The Rath Yatra is the biggest festival celebrated each year in Puri – one of India’s holiest cities located on the eastern coast in the state of Orissa. The word rath means ‘chariot’ while yatra means ‘pilgrimage’ or ‘journey’. Every year, Lord Jagannath makes the journey along with his brother Lord Balabhadra and his sister Devi Subhadra, from their home at the Jagannath temple to the Gundicha temple three kilometres away where they visit their aunt for nine days.
Elaborate preparations start months before the festival day. 150 carpenters work for a two-month period on building the three huge chariots – one for each of the three deities. 20 sculptors then create the intricate wood carvings which decorate the chariots. The chariots are painted in bright colours and decorated with appliqué work. A whopping 8 million rupees (145,000EUR / 210,000CAD / 198,000USD) are spent on the preparations for the event.
The giant painted wheels of the Jagannath chariot.
This year 700,000 devotees from all over India and different parts of the world came to Puri on July 16th to witness the Rath Yatra. This is the only time of the year that non-Hindus have the chance to catch a glimpse of Lord Jagannath (as they’re not allowed into his temple – see previous article). As Jagannath is a manifestation of Lord Krishna, this is a particularly important event for Hare Krishna devotees.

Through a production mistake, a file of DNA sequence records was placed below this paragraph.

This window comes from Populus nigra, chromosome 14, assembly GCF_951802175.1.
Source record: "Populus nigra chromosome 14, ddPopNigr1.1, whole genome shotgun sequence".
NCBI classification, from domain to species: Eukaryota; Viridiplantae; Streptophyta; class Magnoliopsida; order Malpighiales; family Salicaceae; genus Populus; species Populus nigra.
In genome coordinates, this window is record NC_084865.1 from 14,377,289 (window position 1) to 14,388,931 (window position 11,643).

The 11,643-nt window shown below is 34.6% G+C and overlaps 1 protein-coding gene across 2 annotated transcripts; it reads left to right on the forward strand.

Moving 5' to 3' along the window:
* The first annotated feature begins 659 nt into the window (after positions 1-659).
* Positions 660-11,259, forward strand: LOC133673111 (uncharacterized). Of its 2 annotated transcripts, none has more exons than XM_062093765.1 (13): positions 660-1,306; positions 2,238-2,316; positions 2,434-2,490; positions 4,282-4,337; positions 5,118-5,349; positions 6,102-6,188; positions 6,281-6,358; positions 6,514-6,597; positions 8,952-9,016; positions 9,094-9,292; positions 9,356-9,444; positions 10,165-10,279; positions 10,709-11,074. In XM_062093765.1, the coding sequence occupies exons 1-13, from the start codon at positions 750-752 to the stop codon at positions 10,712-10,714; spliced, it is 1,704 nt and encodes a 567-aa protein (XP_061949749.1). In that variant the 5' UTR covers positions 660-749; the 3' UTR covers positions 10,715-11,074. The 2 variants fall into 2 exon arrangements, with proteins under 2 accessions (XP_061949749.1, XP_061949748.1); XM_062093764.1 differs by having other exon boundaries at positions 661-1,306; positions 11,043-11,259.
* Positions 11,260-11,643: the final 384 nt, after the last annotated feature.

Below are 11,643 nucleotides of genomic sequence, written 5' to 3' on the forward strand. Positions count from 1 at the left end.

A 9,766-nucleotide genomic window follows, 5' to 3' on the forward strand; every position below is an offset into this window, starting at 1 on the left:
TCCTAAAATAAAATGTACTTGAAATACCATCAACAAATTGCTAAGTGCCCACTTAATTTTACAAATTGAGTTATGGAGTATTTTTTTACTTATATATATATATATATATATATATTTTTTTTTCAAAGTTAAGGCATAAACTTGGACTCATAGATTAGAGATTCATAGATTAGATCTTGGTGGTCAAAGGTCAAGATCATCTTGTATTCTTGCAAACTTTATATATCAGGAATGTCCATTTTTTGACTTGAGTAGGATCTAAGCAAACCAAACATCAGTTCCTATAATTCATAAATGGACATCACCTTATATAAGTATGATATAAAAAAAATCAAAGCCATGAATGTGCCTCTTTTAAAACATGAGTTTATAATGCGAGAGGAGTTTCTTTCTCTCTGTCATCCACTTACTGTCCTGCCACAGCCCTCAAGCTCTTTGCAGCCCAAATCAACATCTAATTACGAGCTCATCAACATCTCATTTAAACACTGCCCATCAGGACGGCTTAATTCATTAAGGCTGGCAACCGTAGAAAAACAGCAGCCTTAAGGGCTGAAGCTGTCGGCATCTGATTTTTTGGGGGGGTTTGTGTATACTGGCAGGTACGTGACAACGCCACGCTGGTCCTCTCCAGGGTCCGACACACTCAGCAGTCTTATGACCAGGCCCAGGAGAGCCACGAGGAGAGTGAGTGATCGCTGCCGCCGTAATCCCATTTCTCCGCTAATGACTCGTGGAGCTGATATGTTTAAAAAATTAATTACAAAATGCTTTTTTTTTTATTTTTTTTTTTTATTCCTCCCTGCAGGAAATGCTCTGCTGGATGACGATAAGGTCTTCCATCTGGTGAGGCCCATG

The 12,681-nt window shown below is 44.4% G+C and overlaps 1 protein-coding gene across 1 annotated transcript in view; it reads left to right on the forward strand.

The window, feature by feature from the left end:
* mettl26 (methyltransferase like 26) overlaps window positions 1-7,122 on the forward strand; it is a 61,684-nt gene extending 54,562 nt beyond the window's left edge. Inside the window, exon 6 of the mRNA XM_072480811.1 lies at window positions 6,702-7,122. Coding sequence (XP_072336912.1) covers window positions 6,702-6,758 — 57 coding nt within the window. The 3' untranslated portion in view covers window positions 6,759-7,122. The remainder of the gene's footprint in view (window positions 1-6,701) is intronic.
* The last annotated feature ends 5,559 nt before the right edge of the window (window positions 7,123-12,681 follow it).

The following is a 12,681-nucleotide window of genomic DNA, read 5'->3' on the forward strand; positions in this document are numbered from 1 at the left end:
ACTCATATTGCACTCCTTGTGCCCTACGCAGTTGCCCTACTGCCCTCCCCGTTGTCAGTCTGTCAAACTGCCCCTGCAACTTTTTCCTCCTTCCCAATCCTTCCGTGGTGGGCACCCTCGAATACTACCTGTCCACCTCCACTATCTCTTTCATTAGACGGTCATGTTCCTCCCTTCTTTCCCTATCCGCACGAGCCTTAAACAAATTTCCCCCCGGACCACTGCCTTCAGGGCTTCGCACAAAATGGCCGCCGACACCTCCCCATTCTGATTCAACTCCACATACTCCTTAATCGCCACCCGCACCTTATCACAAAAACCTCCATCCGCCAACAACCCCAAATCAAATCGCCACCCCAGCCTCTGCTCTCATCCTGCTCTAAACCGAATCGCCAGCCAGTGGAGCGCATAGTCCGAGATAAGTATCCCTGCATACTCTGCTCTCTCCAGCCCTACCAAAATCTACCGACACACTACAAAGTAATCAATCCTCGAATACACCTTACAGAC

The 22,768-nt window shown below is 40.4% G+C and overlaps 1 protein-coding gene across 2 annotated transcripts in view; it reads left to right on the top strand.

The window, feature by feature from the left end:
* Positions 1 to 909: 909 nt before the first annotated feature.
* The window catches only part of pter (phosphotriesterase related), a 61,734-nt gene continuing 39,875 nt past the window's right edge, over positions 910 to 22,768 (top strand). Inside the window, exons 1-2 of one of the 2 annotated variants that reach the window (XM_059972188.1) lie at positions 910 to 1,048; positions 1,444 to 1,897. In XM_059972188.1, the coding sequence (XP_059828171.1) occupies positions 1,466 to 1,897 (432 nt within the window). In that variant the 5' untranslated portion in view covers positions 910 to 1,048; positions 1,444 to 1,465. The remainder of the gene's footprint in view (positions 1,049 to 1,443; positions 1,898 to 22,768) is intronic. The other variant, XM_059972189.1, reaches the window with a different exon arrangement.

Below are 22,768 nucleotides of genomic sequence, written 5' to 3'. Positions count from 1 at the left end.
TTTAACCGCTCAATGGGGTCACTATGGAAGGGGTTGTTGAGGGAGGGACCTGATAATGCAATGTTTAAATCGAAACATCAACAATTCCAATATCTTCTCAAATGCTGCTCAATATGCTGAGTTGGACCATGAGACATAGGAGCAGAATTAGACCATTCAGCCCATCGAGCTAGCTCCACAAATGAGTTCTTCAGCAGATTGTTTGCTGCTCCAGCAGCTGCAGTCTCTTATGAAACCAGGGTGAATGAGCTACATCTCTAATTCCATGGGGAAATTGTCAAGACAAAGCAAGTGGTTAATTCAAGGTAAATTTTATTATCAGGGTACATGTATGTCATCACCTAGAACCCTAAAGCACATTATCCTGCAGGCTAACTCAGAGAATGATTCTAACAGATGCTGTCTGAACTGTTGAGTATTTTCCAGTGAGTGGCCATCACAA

On the morning of the Rath Yatra, Puri beach was crowded with pilgrims who were taking an early morning dip in the Bay of Bengal.
Grand Road, the wide thoroughfare in front of the Jagannath temple where the three chariots were standing ready for the journey, was already crowded with devotees by early morning. There were long lines at stalls offering breakfast and prasad (blessed food).
There was a festive air as devotees sang and danced, playing drums and cymbals, chanting ‘Jai Jagannath!’ or ‘Hare Krishna’.
A series of elaborate rituals prepared the deities for their journey. The idols were fed 20 dishes specially prepared for them by cooks, dressed in elaborate and colourful clothes and decorations, and swayed rhythmically as they were carried out of the temple by priests and placed in their respective chariots. The police, dressed in their distinctive khaki uniforms and wielding extra-long lathis (wooden sticks), maintained crowd control and kept Jagannath fans from getting too close to the idols.
The 200-foot long ropes attached to the chariots are pulled by devotees and mostly police officers, who try to maintain security as thousands surge forward and try to pull or at least touch the ropes which are believed to wash away sins and bring good fortune.
Balabhadra’s chariot is the first to make the trip, followed by Devi Subhadra’s chariot and then Lord Jagannath. They stay at their aunt’s place for nine days before making the trip back to their home in the Jagannath temple.